Summary: An opportunity for users to discuss possibilities, given the information that is available what might we want to do?

Stage 3: Implementation
For: Mainly for coders
Output: A simple set of technical examples/prototypes
Summary: Working from the presented user scenarios the coders could embark on a targeted form of a hackday.

Mia said

at 1:30 pm on May 19, 2011

It's definitely worth looking at...

I'd go one further, and split out design and implementation - design is open to more people cos it can be done on paper, in Lego, as user stories, in HTML, with pictures cut out from magazines...

Of course, a lot of design is figured out through implementation, but we'd also be able to include more hackers who don't have shiny design skills if we can work out ways to slightly separate the stages.

Mia said

at 3:43 pm on May 18, 2011

A link about the Great Egg Race for the non-English (or the very young?) http://www.bbc.co.uk/archive/great_egg_race/

Mia said

at 1:32 pm on May 19, 2011

More thinking aloud... the core value in hack days seems to be energy and space/time to meet and work, plus constraints like time or particular datasts or design challenges. Hopefully insight and creativity are also sparked during hack days, but that doesn't always seem to be the case (e.g. people going for tried-and-tested hacks or coming with ideas already a bit too planned or set).

None of those things are dependent on it being a day where code is produced, which leaves the concept wide open for all kinds of participants. I love tools like paper prototypes, and they're perfect for design hacks cos anyone can produce them. There are lots of visualisation tools around that can help people express ideas without too much code. Maybe Arduino for beginners, too? (FWIW, I'm probably also writing a workshop on 'enough code for beginners to start hacking', cos I want to see more diverse people having a go.)

As a side note, we made some at Europeana's eurohack, but they weren't taken as seriously as code outputs, though we had a lot of backend code too - to pick up on Richard's point, backend code doesn't count as much as presentation code at a hackday, no matter what problems the backend code might be solving. So maybe we need to think about the metrics, or what's rewarded at a hackday?

That said, if it's a hack where people are working on code (i.e. in headphones-on mode), there are particular things that make them more productive and happier, which it's good to differentiate what kind of hack we're talking about at different points in the discussion cos it'd help us understand where we're all coming from. I should do this myself as I tend to ramble across all the models cos I'm a backend coder and user experience designer.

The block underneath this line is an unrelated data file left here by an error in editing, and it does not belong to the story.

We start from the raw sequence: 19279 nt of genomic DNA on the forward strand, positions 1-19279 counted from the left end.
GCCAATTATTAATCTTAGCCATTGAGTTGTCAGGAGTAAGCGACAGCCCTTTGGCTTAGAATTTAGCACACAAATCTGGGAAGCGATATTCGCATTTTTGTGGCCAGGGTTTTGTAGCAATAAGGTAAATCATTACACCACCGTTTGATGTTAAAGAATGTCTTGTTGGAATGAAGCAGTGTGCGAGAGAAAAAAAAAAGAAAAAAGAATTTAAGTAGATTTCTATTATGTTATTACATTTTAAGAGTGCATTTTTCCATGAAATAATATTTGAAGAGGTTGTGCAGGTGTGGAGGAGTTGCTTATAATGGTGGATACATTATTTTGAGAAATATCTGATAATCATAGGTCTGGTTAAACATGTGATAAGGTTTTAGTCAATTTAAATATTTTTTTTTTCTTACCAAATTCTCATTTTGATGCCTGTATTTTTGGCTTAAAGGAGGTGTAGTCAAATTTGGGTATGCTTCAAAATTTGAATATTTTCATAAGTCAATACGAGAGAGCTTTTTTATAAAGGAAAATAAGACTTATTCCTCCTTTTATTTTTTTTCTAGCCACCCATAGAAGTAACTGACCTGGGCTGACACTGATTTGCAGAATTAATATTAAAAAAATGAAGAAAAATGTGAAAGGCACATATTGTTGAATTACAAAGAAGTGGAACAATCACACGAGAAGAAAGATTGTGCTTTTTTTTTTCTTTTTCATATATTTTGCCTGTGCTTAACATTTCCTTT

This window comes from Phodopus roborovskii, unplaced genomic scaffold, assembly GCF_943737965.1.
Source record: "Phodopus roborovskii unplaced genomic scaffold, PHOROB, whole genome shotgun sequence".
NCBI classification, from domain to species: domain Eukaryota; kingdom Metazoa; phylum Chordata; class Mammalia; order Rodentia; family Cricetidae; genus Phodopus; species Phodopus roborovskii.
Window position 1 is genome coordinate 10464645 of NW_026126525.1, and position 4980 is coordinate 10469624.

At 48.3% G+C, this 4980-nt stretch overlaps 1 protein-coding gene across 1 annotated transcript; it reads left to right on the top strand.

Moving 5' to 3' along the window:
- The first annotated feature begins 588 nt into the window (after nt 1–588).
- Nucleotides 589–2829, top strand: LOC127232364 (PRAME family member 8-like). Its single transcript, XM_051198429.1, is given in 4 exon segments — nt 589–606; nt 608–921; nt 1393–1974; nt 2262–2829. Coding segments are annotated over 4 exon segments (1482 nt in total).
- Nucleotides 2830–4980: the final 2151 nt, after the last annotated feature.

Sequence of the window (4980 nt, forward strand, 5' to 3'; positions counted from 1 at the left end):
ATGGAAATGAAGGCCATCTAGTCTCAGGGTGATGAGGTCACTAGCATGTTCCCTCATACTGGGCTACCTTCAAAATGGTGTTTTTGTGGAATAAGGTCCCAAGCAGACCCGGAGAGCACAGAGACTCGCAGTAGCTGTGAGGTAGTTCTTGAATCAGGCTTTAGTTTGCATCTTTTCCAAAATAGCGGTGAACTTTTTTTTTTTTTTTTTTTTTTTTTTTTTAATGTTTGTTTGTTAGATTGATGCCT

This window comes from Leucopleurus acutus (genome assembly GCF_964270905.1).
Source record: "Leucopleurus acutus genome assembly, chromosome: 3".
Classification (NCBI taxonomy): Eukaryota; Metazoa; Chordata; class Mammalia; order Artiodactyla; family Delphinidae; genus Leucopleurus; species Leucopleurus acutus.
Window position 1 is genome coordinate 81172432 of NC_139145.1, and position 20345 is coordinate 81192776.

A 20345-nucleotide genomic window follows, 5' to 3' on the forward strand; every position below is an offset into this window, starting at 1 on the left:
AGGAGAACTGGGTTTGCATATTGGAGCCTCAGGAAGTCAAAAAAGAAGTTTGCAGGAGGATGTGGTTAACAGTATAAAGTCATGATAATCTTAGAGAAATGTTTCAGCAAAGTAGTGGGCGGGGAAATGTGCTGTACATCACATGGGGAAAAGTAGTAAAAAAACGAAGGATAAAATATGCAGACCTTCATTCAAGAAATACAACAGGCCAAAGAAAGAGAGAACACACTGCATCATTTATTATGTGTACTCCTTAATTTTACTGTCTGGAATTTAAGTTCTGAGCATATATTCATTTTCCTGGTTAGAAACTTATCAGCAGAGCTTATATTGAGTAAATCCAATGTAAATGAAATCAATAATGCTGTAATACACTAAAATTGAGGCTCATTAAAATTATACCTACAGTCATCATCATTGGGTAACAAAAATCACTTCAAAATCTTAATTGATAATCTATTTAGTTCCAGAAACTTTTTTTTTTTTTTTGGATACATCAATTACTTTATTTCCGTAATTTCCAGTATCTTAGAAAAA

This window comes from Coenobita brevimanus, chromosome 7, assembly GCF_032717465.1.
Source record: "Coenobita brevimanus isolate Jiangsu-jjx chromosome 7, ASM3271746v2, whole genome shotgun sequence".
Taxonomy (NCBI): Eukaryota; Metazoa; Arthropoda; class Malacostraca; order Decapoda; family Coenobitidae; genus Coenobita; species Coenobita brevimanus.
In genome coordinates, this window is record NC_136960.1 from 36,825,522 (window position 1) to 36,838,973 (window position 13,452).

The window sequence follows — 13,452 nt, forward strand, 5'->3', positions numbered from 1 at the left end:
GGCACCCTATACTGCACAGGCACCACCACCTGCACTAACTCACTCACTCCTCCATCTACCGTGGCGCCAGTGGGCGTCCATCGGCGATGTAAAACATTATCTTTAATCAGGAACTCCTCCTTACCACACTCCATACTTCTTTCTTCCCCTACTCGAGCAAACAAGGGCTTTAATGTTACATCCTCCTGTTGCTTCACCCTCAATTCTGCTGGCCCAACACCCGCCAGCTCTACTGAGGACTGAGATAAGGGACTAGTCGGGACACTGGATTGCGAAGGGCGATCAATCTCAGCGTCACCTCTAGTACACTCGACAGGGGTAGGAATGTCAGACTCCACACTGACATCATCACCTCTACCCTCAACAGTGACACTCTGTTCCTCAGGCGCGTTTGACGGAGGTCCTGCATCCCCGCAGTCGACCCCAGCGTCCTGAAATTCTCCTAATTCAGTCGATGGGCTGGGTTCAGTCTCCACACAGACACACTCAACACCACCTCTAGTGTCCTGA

Mia said

at 1:32 pm on May 19, 2011

In separate comments so replies can be near each other... I've always been curious about how it'd work if you mixed unconferences with hackdays - making the talks open to all might give everyone agency in setting the agenda for the event, reducing the likelihood of it starting to feel like work?

Mia said

at 1:33 pm on May 19, 2011

Hackdays as events that produce rapid prototypes that could then be commissioned would be brilliant - but how to make that work with EU etc procurements processes?

Janet E Davis said

at 5:10 pm on May 23, 2011

I am genuinely surprised that the idea of developers/coders/designers as one tribe and museums/galleries etc people as another tribe is quite so deeply rooted. For many years, there have been times when I have sat beside a software engineer/coder for days and we have worked together on building something. Maybe I'm unusual. Admittedly, I've done a bit of research on information and image retrieval methodologies, and I'm interested in culture databases and metadata; and have done a lot of reading up during the past 10 years on website accessibility. But I wouldn't have thought that I'm that unusual.

Sorry, I have been too busy on other things to have written the blog post yet that I promised, and share a bit more about what I've noticed working or not working in culture/history/CultureGrid etc hack days. I will - but in the meantime...
Yes, I'm thinking we need a new thing. I'm wondering if "CultureCamp" would be an appropriate name?
I think that it needs to have a distinctly fun element - and probably pizza, lots of coffee (and beer, for those who like beer). It would be brilliant if we could organise some potential for funding some projects. I see it as an event that has a creative buzz. I remember that a couple of months ago, some of us were sharing videos of things made using Arduino + Web technologies. And it included women who don't code/don't code much who were saying 'Would love to know how to do that and come up with other fun things.'
I have lots more to suggest - but will have to wait for a bit longer...

Jo Pugh said

at 5:27 pm on May 23, 2011